Cutting Loose in the 80s-Set Finale to a Cinema-Adoring Slasher Trilogy: Kevin Bacon and Elizabeth Debicki Chat 'MaXXXine'

Following 'X' and 'Pearl', Ti West and Mia Goth's stardom-obsessed horror saga wraps up with help from a big-name cast.
Sarah Ward
Published on July 09, 2024

There's never a bad time to bust out the lyrics to 'Footloose', the Kenny Loggins-sung, Oscar-nominated theme to the film of the same name that helped Kevin Bacon dance to fame four decades back. Still, although the track doesn't get a spin in X, Pearl or MaXXXine, its opening line feels particularly relevant to the trilogy, which Bacon has now joined. Since coming up with the idea for three horror movies inspired by pornographic film classifications in the US in 2019, writer/director Ti West (The House of the Devil, The Innkeepers, The Sacrament) has been working so hard to bring a unique slasher saga to the big screen. Working so hard to chase a dream and do more than punch a card has also throbbed within every instalment.

Before it had Bacon (Beverly Hills Cop: Axel F) as a sleazy private detective and Australia's own Elizabeth Debicki (The Crown) as a film director, the franchise first had X initially mark the spot in 2022, with the New Zealand-shot feature kicking it back to 1979, to a Texas farmhouse where a porn production featuring an aspiring adult-film actor turns bloody. The talent: Maxine Minx, a force of nature in the movie played by Mia Goth, the X series' own force of nature. Fresh from stealing scenes in Emma, and with standout roles in Nymphomaniac: Vol II, A Cure for Wellness, Suspiria and High Life also on her resume, Goth cemented herself as the consummate horror star in two X roles. She captured Maxine's lust for a life worthy of her ambitions and desires, shooting her shot in the X-rated game, and for survival. She also made the elderly Pearl, one of the remote property's owners, an unforgettable adversary.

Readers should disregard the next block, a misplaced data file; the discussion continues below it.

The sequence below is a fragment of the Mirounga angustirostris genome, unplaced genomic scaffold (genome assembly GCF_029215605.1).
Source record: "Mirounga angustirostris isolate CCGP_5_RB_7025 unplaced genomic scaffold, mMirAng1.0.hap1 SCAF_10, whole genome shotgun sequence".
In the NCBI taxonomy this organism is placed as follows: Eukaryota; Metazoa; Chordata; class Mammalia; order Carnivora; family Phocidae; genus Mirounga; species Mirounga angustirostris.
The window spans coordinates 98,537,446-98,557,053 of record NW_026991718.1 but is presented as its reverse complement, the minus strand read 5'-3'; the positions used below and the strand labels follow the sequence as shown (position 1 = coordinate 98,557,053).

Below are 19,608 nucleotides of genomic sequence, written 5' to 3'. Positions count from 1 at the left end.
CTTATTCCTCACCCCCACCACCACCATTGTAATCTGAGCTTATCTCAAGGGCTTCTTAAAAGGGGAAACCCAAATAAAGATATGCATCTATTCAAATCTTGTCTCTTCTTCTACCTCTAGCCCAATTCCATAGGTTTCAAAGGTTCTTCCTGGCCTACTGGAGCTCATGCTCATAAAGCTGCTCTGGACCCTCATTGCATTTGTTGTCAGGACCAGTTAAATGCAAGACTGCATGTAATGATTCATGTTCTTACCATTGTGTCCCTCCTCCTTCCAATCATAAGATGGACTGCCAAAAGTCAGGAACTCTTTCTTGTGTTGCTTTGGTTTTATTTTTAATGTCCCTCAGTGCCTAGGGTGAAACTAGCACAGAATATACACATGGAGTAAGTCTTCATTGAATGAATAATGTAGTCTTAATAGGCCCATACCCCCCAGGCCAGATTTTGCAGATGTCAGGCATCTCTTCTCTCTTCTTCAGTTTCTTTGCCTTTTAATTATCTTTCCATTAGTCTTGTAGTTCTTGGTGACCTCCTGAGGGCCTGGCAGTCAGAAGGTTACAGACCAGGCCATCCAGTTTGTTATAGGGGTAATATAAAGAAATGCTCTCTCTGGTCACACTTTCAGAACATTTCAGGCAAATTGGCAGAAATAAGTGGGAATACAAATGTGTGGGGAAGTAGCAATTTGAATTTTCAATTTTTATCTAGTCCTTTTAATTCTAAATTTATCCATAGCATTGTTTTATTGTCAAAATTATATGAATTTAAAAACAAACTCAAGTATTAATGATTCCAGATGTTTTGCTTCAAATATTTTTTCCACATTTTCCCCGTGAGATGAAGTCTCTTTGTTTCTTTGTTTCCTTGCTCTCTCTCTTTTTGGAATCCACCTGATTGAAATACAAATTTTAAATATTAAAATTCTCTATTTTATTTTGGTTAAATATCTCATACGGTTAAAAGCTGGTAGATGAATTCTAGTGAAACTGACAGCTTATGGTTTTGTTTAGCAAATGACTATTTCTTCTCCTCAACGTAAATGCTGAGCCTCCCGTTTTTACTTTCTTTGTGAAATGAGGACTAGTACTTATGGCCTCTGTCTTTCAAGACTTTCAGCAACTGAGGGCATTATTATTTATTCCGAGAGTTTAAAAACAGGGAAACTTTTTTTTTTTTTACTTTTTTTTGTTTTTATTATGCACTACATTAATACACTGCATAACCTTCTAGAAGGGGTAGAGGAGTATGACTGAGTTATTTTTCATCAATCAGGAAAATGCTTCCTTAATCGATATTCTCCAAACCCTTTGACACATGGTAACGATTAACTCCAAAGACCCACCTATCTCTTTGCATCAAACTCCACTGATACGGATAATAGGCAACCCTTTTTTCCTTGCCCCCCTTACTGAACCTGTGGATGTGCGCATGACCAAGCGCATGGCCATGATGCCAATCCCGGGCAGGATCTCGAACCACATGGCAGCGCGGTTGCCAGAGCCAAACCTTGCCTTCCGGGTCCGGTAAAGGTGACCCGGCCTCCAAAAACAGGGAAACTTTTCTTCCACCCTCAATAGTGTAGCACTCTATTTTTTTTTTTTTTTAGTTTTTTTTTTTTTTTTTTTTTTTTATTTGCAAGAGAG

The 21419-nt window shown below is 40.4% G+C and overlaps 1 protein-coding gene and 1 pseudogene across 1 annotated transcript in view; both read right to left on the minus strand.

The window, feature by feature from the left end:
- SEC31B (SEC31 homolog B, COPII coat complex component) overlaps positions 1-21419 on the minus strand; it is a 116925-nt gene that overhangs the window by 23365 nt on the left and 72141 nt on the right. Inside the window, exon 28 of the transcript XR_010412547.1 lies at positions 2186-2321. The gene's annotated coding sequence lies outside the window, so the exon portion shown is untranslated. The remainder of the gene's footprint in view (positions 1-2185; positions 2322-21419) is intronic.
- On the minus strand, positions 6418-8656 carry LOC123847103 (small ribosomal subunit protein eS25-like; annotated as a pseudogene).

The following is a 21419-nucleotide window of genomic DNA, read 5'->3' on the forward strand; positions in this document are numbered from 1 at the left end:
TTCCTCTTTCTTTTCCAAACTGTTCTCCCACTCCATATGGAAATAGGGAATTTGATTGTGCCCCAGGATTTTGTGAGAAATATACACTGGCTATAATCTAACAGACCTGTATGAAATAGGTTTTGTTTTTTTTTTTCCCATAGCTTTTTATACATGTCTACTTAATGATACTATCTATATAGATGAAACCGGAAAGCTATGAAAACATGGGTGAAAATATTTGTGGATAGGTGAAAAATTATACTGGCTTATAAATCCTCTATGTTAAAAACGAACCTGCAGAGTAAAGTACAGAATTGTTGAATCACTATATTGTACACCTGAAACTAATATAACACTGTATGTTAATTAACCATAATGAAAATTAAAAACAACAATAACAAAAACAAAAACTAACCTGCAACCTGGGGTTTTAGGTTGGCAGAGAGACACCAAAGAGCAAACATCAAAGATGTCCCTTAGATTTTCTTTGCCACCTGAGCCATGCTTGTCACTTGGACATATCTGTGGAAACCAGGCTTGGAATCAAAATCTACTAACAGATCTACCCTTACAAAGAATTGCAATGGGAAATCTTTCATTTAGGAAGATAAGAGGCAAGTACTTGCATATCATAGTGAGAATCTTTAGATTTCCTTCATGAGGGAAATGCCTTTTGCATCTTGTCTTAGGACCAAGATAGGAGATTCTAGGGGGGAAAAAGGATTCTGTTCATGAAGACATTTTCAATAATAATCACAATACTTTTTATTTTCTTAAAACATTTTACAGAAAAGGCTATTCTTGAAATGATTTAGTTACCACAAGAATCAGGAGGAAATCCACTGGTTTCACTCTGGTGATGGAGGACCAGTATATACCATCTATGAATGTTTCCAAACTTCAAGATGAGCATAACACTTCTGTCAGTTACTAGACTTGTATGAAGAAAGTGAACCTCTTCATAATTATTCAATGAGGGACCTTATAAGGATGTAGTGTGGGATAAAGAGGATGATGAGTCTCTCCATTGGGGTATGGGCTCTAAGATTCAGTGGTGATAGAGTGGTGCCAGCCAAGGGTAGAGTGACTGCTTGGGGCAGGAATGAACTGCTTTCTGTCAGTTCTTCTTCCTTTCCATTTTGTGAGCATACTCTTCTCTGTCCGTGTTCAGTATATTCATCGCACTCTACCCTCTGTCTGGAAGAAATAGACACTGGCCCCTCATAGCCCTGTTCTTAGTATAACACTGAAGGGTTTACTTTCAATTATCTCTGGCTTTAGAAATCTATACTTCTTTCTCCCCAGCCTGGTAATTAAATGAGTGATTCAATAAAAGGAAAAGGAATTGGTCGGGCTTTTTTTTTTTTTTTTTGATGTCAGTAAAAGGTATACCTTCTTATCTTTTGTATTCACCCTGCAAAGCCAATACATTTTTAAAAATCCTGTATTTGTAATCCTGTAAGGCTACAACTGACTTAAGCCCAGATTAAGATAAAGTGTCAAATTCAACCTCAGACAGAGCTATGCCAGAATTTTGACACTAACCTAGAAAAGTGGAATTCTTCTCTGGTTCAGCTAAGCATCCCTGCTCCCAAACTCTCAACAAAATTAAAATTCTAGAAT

When X reached audiences, splashing around gore like it truly was a 70s horror flick — and styled playfully to look the part, as if it'd just been unearthed in a dusty barn or basement — good news already beckoned when the film hit the spot with viewers. West and Goth had shot a sequel immediately after the first film, stepping back to 1918 when Pearl was a young woman with her own hopes for the future that spanned far beyond rural life. This time, as the movie's eponymous figure covets chorus-girl gigs and also gracing the pictures, West also took cues 50s-era musicals and melodramas. He didn't hold back in getting bloody, though, and nor did Goth for even a second.